Woman in Taung Ywar Village, Maungdaw, Myanmar: Smallholders are hardest hit by climate shocks. <br/> Photo: © FAO/Hkun Lat

Woman in Taung Ywar Village, Maungdaw, Myanmar: Smallholders are hardest hit by climate shocks.
Photo: © FAO/Hkun Lat

New non-governmental climate insurance programme for smallholders

The new African and Asian Resilience in Disaster Insurance Scheme (ARDIS) aims to provide fast recovery lending after climate shocks to smallholder farmers. The programme is thought to be the world’s largest non-governmental climate insurance programme.

Over 690,000 families totalling up to four million people living in six low-income countries stand to benefit from a new climate insurance programme called African and Asian Resilience in Disaster Insurance Scheme (ARDIS).

ARDIS was launched in January 2018 by VisionFund International, World Vision’s microfinance arm and Global Parametrics, a new venture funded by the United Kingdom’s Department for International Development (DFID) and by the InsuResilience Investment Fund, set up by the German development bank KfW and managed by Swiss-based impact investment manager BlueOrchard Finance.

Financing for the initial preparation and assessment required to implement the programme came from the Rockefeller Foundation and FMO, the Dutch development bank.

ARDIS will increase access to finance and provide post-disaster recovery lending to rural families and smallholder farmers who live below the poverty line and participate in VisionFund’s microfinance network.

In its first year, ARDIS protection will be provided to VisionFund’s clients in Kenya, Malawi, Mali, Zambia, Cambodia and Myanmar, of which around 80 per cent are women. This programme will effectively meet one per cent of the G7 goal to increase access for up to 400 million uninsured people in developing countries to insurance products that protect against climate risk.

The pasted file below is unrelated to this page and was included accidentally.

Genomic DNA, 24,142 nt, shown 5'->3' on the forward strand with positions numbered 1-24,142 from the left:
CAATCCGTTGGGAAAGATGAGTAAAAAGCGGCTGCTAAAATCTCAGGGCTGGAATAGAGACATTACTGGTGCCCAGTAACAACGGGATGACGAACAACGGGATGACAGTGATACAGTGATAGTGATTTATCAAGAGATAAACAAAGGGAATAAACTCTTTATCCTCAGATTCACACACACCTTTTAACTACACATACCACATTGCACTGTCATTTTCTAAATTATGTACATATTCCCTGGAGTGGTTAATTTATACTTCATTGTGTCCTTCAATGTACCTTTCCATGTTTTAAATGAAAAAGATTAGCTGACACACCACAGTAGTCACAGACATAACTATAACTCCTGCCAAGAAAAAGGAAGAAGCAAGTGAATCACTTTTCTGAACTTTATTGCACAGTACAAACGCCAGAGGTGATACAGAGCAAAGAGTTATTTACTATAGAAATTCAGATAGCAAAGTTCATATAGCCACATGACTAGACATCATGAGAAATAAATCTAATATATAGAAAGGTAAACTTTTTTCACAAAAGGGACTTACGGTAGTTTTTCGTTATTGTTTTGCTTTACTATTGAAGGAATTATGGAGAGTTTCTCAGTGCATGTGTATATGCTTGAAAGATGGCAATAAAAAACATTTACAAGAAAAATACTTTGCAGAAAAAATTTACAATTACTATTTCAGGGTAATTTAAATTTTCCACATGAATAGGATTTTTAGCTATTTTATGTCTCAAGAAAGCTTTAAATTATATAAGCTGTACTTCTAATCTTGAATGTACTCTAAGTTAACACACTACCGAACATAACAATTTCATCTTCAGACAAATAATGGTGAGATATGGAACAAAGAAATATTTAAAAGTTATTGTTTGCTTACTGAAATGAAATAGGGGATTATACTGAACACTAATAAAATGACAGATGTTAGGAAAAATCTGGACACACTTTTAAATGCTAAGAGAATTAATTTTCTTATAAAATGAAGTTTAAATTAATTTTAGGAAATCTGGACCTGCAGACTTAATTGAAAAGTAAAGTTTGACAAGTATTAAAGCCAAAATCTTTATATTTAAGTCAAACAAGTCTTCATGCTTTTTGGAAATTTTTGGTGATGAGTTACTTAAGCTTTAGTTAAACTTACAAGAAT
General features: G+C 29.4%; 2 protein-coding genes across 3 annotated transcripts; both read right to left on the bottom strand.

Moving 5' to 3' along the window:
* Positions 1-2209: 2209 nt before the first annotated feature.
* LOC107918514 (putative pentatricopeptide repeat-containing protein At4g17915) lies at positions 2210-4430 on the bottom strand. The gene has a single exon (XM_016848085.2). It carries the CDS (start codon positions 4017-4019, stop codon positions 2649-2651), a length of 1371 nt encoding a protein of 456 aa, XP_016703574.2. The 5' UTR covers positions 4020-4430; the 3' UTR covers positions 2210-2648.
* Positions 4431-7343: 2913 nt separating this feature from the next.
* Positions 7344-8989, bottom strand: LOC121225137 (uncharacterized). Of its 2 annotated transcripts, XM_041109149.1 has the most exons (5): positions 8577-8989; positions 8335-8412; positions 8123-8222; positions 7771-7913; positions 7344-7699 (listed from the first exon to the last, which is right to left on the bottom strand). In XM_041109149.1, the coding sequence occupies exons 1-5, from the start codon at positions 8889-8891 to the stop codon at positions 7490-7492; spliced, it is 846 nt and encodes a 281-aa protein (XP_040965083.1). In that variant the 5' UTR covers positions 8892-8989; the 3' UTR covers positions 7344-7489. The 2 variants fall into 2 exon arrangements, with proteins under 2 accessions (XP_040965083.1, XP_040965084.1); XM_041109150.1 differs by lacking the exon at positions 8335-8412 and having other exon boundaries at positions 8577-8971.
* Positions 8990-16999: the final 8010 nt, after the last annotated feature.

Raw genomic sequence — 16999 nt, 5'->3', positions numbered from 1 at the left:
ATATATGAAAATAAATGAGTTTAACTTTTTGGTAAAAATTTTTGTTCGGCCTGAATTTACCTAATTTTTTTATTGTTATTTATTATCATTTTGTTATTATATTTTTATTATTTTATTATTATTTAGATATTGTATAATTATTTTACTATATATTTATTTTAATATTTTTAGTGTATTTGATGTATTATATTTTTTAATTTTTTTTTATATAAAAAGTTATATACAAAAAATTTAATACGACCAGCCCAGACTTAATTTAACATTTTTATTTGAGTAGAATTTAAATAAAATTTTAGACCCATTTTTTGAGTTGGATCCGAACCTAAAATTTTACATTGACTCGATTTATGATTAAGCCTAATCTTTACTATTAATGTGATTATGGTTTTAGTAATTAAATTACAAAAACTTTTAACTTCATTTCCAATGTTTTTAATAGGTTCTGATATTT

Disbursing out loans immediately

The ARDIS programme allows beneficiaries to receive swift access to much-needed credit required by farmers and small businesses after a climate shock. Recovery lending, essentially small loans with special terms, is provided through VisionFund’s microfinance institutions.

Such loans are disbursed immediately during and after disasters to help clients maintain or restart economic activities, complementing relief aid which is required for urgent survival needs in disaster situations.

Fast recovery lending to the client is enabled by the provision of liquidity to the microfinance institution in order to bolster its resources to cope with increased demand. Global Parametrics’ advanced climate-based data modelling verifies the climate event and triggers access to both contingent liquidity and risk capital by VisionFund’s microfinance institutions.

This injection of funds to the microfinance institutions restores their balance sheets, thus ensuring business continuity or enhancement of operations and services despite the common disruptions created by such calamities.

For example, typically in disasters when clients cannot repay loans and there is higher demand for lending, microfinance institutions suffer a reduction in the amount of capital they hold and are therefore required to curtail their lending.

(VisionFund International/Global Parametrics/ile)

Rural 21, Vol. 51 Nr. 4/2017: Climate Change

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